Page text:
Danish nurses could earn up to 6,200 kroner more in a month under new pay deal

Michael Barrett
Michael Barrett - [email protected]
Danish nurses could earn up to 6,200 kroner more in a month under new pay deal
Representative bodies announce a new pay deal for nurses in Denmark. Photo: Ida Marie Odgaard/Ritzau Scanpix

A new collecting bargaining agreement has been confirmed by Danish health authorities and the trade union for nurses, securing pay and working conditions for the next two years.


Danske Regioner, the governing body for health services, said on Monday that an agreement had been reached with the so-called "Sundhedskartellet", a group of eight trade unions representing health sector professionals including nurses.

A key element of the new agreement is that it will reward nurses who work irregular shift patterns as well as night and weekend shifts, according to broadcaster DR’s report of the agreement.

“A nurse who is on shift 300 hours of the year, which corresponds to 40 [irregular] shifts per year, and has four years’ work experience, will get 6,200 kroner more per month when we put this agreement together with the tripartite agreement,” Danske Regioner negotiator Heino Knudsen said, referring to a broader collective bargaining agreement for the health sector which was announced last week.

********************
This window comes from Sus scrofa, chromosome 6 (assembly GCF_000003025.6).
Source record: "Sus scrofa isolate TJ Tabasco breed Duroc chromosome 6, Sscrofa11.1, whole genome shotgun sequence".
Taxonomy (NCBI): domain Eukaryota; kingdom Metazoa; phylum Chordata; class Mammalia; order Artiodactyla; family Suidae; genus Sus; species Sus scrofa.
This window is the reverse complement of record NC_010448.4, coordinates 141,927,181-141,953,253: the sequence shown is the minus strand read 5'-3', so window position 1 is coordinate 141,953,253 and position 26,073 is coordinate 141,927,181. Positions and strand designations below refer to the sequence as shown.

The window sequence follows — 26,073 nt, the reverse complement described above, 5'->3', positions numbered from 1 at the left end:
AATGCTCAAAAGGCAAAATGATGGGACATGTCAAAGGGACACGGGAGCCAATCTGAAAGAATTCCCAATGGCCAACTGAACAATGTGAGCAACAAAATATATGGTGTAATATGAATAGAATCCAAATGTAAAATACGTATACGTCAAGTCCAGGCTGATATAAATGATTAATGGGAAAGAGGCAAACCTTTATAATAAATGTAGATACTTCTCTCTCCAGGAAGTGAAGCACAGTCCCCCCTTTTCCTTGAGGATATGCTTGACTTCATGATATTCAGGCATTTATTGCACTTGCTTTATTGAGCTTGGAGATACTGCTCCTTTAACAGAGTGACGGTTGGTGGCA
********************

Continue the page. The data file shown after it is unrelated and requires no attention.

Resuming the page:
Nurses with more regular shift patterns could also get as much as 4,400 kroner more per month if they have four years’ experience, DR writes.


“We have prioritised salary development at the start of careers, we have prioritised experience, and for several groups we have prioritised pension,” the head of nurses’ trade union DSR, Dorthe Boe Danbjørg, said to DR.

READ ALSO: EXPLAINED: What is a Danish collective bargaining agreement?

Last week, a new pay deal was announced that will see a broad 8.8 percent salary increase in healthcare over the next two years.

This agreement set aside a so-called “organisational fund” of two percent for further negotiation of working terms for specific professional groups. It is this money which was the subject of the negotiations and agreement for nurses which was completed on Monday.

Some 90,000 healthcare professionals, including nurses, are covered by the new agreement. Other professional groups include publicly employed dental nurses, podiatrists, bioanalysts and radiographers.


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